Gaming | 7. June 2021
Due to the decision of the Federal Council, gaming and eSports bars have also been open again since the weekend. The Association of the Swiss Video Game Industry (Swiss Interactive Entertainment Association, SIEA) criticizes the classification of eSports activities as games of skill in the sense of money gaming law.
Two boys playing at the international gaming show in Basel.Photo: Keystone, Adrien Perritaz
SIEA and the Swiss eSports Association SESF clearly reject the classification of any eSports activities as games of skill in the sense of money gaming law. The software-based competition, carried out in tournaments, cups, individual events or even league structures, is to be viewed in its nature as a sport competitive activity. The previous non-recognition of eSports as a classic sport by the Federal Office for Sport (Baspo), based on aspects of sports funding law such as the promotion of physical activity, does not, conversely, justify a classification as a game of skill in the sense of money gaming law. According to the announcement, regulation, or a requirement for authorization or licensing of eSport events by authorities such as the intercantonal gaming supervisory authority (Gespa) is neither expedient from the point of view of the association, nor does it do justice to the core of Swiss eSports. Of course, this does not apply to downstream activities such as betting on the outcome of eSports competitions.
Finally, the SIEA and its members speak out resolutely against “skin gambling” practices, which consist in reselling content obtained in video games via unregulated third-party platforms.
These are a standard process in today’s digital world. It is a payment method for small amounts of money that is used primarily when buying “paid content”, i.e. digital goods such as music, films and newspaper articles. These microtransactions in video games have been around for over a decade. They can range from season subscriptions to new characters, outfits, in-game currency, extra lives, boosts for new levels and loot boxes. Simply put, players get access to a shop, within the app or game, where they can buy virtual goods or currencies with their credit card. The video game industry is committed to being transparent to consumers. Games that contain microtransactions are clearly identified as such by the PEGI standard. The parental control features can be used to limit gaming expenses. These tools are easy to use and easy to set up. Parental controls are available for Microsoft Xbox, Windows PC, Sony PlayStation, Nintendo Switch and Google Play (Android) consoles.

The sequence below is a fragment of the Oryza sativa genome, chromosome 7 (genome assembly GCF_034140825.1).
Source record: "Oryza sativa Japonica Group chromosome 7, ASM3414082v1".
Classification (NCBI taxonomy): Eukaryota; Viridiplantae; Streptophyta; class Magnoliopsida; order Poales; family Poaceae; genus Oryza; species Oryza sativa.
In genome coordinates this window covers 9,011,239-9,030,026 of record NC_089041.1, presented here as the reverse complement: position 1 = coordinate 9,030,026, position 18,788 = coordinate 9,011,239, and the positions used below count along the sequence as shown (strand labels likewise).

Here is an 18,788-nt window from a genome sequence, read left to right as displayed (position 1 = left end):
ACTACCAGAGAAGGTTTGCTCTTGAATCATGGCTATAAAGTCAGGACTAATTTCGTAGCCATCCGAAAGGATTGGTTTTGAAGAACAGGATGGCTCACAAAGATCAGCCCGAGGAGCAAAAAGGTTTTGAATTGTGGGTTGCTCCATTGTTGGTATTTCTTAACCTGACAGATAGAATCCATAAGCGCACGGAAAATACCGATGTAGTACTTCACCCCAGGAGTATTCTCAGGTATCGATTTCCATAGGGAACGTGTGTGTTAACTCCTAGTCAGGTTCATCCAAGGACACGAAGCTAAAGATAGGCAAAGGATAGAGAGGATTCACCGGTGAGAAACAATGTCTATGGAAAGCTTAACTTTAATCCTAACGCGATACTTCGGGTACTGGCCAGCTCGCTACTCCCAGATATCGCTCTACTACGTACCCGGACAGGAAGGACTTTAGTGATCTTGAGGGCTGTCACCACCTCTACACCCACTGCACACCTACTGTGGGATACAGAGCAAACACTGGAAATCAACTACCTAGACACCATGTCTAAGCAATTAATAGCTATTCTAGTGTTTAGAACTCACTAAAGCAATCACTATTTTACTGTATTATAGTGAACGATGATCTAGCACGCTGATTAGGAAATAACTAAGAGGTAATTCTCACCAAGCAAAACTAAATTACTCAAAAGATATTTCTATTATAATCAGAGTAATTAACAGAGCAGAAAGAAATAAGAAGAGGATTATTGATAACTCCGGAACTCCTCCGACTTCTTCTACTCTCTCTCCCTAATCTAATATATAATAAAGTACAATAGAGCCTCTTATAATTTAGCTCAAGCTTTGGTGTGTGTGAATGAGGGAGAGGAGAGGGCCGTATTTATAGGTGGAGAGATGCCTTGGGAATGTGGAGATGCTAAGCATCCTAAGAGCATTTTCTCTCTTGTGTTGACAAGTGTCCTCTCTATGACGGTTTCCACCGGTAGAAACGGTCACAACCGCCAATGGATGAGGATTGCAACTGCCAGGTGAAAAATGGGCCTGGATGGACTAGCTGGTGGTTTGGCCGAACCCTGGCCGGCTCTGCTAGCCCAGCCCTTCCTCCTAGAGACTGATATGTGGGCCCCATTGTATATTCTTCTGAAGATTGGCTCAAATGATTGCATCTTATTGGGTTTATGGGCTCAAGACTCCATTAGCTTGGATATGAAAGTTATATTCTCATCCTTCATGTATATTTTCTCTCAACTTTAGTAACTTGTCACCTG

In April 2020, PEGI introduced a special declaration to inform about the presence of paid random content (also known as loot boxes) in a video game. In addition to the in-game purchase descriptor, this informs the consumer before the purchase that the video game in question offers the possibility of purchasing random content that is subject to a charge. To further support transparency when an in-game purchase includes paid random content, publishers and platforms industry-wide committed in August 2019 to publicize the likelihood of receiving paid random content from a loot box. Loot boxes are optional purchases in video games. Players acquire them for their own pleasure. There is no money to be made with the purchase of loot boxes. They are therefore not games of chance and money. In addition, as with trading cards (Panini, Magic, Pokemon and so on), with every purchase the player receives an item that improves their gaming experience.